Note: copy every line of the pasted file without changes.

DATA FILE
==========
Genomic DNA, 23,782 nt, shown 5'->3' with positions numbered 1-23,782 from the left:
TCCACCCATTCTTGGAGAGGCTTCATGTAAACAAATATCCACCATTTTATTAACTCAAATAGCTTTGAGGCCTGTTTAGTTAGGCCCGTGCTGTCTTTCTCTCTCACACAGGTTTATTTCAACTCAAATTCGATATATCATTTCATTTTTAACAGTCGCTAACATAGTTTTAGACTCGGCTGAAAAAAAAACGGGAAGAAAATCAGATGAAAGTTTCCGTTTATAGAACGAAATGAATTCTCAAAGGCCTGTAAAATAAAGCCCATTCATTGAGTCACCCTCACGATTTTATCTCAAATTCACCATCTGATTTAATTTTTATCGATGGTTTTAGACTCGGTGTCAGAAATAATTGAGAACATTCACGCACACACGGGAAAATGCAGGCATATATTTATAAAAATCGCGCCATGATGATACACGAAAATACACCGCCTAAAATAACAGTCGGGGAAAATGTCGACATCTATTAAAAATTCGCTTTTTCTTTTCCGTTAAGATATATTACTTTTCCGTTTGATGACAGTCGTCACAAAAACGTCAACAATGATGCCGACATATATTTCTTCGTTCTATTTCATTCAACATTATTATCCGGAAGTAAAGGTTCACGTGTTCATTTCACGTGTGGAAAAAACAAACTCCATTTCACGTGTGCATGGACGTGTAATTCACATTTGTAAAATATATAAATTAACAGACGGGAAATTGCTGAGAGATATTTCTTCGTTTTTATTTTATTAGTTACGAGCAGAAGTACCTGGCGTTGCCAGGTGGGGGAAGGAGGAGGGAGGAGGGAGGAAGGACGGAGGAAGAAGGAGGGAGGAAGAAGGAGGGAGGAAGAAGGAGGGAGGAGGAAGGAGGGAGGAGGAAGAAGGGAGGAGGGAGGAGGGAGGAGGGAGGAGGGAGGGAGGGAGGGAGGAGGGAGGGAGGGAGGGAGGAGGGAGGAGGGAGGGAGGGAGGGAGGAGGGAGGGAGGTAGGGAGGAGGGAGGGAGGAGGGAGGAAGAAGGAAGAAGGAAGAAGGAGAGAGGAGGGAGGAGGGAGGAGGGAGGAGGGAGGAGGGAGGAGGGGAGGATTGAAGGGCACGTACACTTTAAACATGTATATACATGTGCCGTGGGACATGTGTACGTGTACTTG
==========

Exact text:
Genomic DNA, 23,782 nt, shown 5'->3' with positions numbered 1-23,782 from the left:
TCCACCCATTCTTGGAGAGGCTTCATGTAAACAAATATCCACCATTTTATTAACTCAAATAGCTTTGAGGCCTGTTTAGTTAGGCCCGTGCTGTCTTTCTCTCTCACACAGGTTTATTTCAACTCAAATTCGATATATCATTTCATTTTTAACAGTCGCTAACATAGTTTTAGACTCGGCTGAAAAAAAAACGGGAAGAAAATCAGATGAAAGTTTCCGTTTATAGAACGAAATGAATTCTCAAAGGCCTGTAAAATAAAGCCCATTCATTGAGTCACCCTCACGATTTTATCTCAAATTCACCATCTGATTTAATTTTTATCGATGGTTTTAGACTCGGTGTCAGAAATAATTGAGAACATTCACGCACACACGGGAAAATGCAGGCATATATTTATAAAAATCGCGCCATGATGATACACGAAAATACACCGCCTAAAATAACAGTCGGGGAAAATGTCGACATCTATTAAAAATTCGCTTTTTCTTTTCCGTTAAGATATATTACTTTTCCGTTTGATGACAGTCGTCACAAAAACGTCAACAATGATGCCGACATATATTTCTTCGTTCTATTTCATTCAACATTATTATCCGGAAGTAAAGGTTCACGTGTTCATTTCACGTGTGGAAAAAACAAACTCCATTTCACGTGTGCATGGACGTGTAATTCACATTTGTAAAATATATAAATTAACAGACGGGAAATTGCTGAGAGATATTTCTTCGTTTTTATTTTATTAGTTACGAGCAGAAGTACCTGGCGTTGCCAGGTGGGGGAAGGAGGAGGGAGGAGGGAGGAAGGACGGAGGAAGAAGGAGGGAGGAAGAAGGAGGGAGGAAGAAGGAGGGAGGAGGAAGGAGGGAGGAGGAAGAAGGGAGGAGGGAGGAGGGAGGAGGGAGGAGGGAGGGAGGGAGGGAGGAGGGAGGGAGGGAGGGAGGAGGGAGGAGGGAGGGAGGGAGGGAGGAGGGAGGGAGGTAGGGAGGAGGGAGGGAGGAGGGAGGAAGAAGGAAGAAGGAAGAAGGAGAGAGGAGGGAGGAGGGAGGAGGGAGGAGGGAGGAGGGAGGAGGGGAGGATTGAAGGGCACGTACACTTTAAACATGTATATACATGTGCCGTGGGACATGTGTACGTGTACTTG